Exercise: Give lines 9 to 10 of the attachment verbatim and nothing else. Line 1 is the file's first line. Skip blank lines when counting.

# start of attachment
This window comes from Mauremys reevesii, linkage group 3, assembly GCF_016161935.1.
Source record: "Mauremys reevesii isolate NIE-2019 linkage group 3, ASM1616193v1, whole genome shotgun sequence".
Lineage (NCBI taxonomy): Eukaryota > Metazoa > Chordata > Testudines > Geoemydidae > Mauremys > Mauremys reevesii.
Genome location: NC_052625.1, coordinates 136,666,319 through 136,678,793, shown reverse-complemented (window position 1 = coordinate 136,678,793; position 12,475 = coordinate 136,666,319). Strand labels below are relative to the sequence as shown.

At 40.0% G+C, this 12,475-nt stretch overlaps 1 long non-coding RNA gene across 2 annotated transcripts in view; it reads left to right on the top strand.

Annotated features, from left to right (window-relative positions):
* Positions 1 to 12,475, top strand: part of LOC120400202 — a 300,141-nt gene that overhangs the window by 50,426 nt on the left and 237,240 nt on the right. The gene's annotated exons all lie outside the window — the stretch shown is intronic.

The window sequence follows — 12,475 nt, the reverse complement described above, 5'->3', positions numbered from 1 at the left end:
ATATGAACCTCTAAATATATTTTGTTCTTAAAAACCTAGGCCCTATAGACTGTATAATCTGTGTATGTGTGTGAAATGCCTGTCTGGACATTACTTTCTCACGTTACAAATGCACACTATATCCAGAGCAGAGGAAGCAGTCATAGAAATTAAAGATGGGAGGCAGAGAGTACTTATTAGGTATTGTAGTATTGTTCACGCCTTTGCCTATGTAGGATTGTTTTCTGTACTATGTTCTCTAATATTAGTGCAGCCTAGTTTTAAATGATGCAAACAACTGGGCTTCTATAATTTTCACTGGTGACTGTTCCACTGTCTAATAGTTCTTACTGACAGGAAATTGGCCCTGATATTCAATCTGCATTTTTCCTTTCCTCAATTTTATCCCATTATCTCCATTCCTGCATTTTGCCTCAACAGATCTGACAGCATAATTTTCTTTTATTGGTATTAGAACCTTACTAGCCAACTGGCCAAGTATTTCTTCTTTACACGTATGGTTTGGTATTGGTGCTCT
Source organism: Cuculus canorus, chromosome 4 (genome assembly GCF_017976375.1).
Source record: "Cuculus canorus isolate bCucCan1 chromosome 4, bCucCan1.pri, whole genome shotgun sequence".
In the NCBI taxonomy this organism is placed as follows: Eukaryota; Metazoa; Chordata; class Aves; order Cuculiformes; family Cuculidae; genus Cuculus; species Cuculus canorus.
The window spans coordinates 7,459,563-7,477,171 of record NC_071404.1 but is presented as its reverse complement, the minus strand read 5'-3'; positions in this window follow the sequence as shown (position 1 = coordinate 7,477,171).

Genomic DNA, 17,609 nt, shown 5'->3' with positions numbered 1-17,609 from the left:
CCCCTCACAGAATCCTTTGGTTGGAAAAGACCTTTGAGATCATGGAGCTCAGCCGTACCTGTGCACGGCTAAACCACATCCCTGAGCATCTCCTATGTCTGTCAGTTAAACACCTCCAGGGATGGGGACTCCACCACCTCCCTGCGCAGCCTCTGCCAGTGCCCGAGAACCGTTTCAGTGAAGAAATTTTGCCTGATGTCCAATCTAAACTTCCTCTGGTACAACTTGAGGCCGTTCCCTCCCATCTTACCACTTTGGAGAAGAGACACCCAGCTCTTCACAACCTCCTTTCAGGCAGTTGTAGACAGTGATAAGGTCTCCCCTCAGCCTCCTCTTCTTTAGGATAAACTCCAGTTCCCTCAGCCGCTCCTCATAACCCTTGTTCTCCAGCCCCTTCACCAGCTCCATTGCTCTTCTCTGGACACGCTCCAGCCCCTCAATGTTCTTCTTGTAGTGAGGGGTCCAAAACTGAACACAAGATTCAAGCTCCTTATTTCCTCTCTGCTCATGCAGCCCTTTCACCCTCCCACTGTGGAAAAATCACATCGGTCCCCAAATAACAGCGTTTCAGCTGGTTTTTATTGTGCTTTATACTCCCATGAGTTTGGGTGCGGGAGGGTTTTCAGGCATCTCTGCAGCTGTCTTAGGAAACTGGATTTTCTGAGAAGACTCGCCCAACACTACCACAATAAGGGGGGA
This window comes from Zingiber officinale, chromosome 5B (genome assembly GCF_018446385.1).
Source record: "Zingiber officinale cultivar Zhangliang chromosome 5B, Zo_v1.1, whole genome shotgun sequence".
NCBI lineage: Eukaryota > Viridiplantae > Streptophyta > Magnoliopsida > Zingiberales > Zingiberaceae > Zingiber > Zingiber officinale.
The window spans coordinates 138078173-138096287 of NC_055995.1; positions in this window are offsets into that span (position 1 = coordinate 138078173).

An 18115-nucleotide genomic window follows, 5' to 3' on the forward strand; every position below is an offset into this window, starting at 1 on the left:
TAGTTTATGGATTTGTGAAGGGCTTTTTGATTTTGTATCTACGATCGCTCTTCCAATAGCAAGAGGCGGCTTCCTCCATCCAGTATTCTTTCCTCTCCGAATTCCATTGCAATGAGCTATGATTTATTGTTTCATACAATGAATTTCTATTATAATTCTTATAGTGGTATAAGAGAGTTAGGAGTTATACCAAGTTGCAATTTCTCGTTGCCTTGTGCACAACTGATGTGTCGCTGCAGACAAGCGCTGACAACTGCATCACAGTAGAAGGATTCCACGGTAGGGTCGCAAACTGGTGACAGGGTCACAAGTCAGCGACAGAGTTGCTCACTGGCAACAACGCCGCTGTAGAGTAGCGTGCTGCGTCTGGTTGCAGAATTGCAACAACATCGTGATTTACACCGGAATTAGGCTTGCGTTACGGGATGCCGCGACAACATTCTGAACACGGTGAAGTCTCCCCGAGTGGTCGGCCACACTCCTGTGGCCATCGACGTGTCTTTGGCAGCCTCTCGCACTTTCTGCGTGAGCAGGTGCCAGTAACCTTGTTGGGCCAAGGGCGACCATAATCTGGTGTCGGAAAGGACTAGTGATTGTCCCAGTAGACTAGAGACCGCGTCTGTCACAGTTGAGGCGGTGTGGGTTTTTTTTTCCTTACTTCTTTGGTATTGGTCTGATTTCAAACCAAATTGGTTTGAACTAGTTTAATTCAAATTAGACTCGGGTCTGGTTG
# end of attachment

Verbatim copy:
ATATGAACCTCTAAATATATTTTGTTCTTAAAAACCTAGGCCCTATAGACTGTATAATCTGTGTATGTGTGTGAAATGCCTGTCTGGACATTACTTTCTCACGTTACAAATGCACACTATATCCAGAGCAGAGGAAGCAGTCATAGAAATTAAAGATGGGAGGCAGAGAGTACTTATTAGGTATTGTAGTATTGTTCACGCCTTTGCCTATGTAGGATTGTTTTCTGTACTATGTTCTCTAATATTAGTGCAGCCTAGTTTTAAATGATGCAAACAACTGGGCTTCTATAATTTTCACTGGTGACTGTTCCACTGTCTAATAGTTCTTACTGACAGGAAATTGGCCCTGATATTCAATCTGCATTTTTCCTTTCCTCAATTTTATCCCATTATCTCCATTCCTGCATTTTGCCTCAACAGATCTGACAGCATAATTTTCTTTTATTGGTATTAGAACCTTACTAGCCAACTGGCCAAGTATTTCTTCTTTACACGTATGGTTTGGTATTGGTGCTCT
Source organism: Cuculus canorus, chromosome 4 (genome assembly GCF_017976375.1).